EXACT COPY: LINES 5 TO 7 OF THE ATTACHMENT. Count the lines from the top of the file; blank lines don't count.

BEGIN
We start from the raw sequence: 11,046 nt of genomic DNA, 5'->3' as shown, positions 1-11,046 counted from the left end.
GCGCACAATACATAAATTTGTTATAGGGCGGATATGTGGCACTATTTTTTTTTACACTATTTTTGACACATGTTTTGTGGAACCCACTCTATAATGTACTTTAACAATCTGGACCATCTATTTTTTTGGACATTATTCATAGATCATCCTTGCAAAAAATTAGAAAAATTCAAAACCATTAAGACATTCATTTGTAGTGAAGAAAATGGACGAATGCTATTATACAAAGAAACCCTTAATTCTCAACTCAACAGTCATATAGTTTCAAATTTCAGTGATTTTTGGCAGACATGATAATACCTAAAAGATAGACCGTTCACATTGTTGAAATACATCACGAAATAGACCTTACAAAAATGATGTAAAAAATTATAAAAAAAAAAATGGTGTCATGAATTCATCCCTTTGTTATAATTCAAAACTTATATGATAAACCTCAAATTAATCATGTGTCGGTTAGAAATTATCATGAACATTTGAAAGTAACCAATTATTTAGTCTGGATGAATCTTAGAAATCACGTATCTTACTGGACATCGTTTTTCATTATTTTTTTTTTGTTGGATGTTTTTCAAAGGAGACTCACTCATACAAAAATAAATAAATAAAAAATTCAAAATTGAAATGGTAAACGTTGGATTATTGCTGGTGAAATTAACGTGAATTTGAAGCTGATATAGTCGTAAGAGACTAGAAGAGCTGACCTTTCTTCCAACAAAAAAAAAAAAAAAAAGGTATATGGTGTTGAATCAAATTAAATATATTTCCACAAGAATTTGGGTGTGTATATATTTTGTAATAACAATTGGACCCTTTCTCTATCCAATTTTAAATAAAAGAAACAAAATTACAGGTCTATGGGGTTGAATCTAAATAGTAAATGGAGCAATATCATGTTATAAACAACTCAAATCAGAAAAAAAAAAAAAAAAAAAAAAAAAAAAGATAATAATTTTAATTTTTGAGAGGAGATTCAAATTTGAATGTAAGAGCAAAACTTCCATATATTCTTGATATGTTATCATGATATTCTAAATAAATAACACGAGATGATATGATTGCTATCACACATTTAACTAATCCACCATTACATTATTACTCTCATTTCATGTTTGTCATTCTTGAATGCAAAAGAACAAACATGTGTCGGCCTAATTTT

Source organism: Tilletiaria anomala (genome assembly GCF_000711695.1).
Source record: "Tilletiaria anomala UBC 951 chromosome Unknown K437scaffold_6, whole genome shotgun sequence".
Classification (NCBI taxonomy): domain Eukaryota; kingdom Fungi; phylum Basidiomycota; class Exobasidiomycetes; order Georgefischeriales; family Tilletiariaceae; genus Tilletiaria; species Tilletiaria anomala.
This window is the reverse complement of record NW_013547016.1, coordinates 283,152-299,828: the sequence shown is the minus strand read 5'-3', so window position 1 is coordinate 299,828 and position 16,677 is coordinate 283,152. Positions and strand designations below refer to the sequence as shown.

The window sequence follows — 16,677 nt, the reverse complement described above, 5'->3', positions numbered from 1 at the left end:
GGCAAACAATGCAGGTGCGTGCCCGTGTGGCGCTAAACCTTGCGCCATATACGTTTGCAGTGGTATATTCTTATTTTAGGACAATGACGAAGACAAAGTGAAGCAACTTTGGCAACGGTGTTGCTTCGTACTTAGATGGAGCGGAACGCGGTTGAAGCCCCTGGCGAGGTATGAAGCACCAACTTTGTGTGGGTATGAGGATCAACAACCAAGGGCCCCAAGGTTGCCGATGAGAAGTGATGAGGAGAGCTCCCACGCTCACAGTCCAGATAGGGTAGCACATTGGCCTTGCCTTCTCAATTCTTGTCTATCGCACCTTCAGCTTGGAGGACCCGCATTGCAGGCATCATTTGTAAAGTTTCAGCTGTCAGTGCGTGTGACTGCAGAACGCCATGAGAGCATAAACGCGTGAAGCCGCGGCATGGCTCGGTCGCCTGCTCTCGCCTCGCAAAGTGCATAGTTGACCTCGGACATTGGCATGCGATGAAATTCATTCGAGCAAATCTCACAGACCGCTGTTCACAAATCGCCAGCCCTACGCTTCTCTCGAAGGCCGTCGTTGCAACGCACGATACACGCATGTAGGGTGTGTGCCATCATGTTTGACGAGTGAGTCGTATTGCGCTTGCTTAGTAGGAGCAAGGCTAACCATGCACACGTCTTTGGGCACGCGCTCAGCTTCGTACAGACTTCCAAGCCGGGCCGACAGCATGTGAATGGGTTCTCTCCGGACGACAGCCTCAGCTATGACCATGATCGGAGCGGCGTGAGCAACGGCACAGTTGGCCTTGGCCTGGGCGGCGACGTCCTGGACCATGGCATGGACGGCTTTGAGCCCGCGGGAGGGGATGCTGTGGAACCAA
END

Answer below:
Classification (NCBI taxonomy): domain Eukaryota; kingdom Fungi; phylum Basidiomycota; class Exobasidiomycetes; order Georgefischeriales; family Tilletiariaceae; genus Tilletiaria; species Tilletiaria anomala.
This window is the reverse complement of record NW_013547016.1, coordinates 283,152-299,828: the sequence shown is the minus strand read 5'-3', so window position 1 is coordinate 299,828 and position 16,677 is coordinate 283,152. Positions and strand designations below refer to the sequence as shown.

The window sequence follows — 16,677 nt, the reverse complement described above, 5'->3', positions numbered from 1 at the left end: